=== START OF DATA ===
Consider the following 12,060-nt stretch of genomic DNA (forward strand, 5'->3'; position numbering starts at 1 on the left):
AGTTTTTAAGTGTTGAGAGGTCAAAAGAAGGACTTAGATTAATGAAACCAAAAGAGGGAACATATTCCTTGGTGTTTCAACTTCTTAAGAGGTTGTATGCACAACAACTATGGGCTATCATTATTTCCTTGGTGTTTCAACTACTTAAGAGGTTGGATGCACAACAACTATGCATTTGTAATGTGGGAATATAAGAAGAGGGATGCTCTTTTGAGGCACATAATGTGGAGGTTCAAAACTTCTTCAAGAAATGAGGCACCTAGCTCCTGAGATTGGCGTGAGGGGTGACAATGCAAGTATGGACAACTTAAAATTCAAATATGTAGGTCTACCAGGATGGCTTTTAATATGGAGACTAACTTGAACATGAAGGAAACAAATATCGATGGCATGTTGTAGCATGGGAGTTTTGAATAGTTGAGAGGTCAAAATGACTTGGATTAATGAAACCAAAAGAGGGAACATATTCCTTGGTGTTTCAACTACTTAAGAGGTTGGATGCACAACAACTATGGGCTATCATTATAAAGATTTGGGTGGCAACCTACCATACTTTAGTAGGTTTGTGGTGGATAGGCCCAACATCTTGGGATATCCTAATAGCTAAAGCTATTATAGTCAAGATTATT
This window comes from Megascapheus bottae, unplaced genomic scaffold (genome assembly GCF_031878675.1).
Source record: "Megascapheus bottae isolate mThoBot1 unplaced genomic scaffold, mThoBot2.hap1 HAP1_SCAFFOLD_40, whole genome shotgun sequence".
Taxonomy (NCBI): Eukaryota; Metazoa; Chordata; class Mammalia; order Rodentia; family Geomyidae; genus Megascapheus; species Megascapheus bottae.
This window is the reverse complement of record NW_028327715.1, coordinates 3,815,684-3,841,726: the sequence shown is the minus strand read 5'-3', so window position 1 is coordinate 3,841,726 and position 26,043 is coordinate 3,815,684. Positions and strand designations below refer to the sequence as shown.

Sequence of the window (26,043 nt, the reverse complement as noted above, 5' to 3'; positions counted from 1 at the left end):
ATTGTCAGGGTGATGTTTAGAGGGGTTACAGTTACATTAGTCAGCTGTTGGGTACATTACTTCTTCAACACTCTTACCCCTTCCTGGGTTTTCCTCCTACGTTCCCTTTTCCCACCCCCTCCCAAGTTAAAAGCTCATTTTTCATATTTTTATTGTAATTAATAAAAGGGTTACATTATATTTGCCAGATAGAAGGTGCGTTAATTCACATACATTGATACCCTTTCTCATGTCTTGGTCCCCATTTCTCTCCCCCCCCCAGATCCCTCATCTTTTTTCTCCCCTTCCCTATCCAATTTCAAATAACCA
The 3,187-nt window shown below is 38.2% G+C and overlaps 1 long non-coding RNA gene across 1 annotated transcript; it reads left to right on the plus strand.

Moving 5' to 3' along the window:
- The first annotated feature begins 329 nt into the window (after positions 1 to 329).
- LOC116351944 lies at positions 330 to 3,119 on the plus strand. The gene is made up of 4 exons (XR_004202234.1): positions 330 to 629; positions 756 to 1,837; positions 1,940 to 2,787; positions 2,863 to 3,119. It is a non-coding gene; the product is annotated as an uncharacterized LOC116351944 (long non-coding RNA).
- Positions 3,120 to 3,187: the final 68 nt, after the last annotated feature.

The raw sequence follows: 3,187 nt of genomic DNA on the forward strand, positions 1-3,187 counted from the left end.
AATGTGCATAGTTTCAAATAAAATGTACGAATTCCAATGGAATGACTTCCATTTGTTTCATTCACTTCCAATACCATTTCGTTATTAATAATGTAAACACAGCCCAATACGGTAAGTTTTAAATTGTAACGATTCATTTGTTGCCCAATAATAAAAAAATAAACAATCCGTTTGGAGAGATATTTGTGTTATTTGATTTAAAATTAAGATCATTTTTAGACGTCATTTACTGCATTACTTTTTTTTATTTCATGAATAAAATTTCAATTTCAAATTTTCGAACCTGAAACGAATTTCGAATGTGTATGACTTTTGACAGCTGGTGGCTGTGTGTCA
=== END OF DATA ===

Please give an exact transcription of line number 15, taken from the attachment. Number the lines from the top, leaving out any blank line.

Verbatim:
AATGTGCATAGTTTCAAATAAAATGTACGAATTCCAATGGAATGACTTCCATTTGTTTCATTCACTTCCAATACCATTTCGTTATTAATAATGTAAACACAGCCCAATACGGTAAGTTTTAAATTGTAACGATTCATTTGTTGCCCAATAATAAAAAAATAAACAATCCGTTTGGAGAGATATTTGTGTTATTTGATTTAAAATTAAGATCATTTTTAGACGTCATTTACTGCATTACTTTTTTTTATTTCATGAATAAAATTTCAATTTCAAATTTTCGAACCTGAAACGAATTTCGAATGTGTATGACTTTTGACAGCTGGTGGCTGTGTGTCA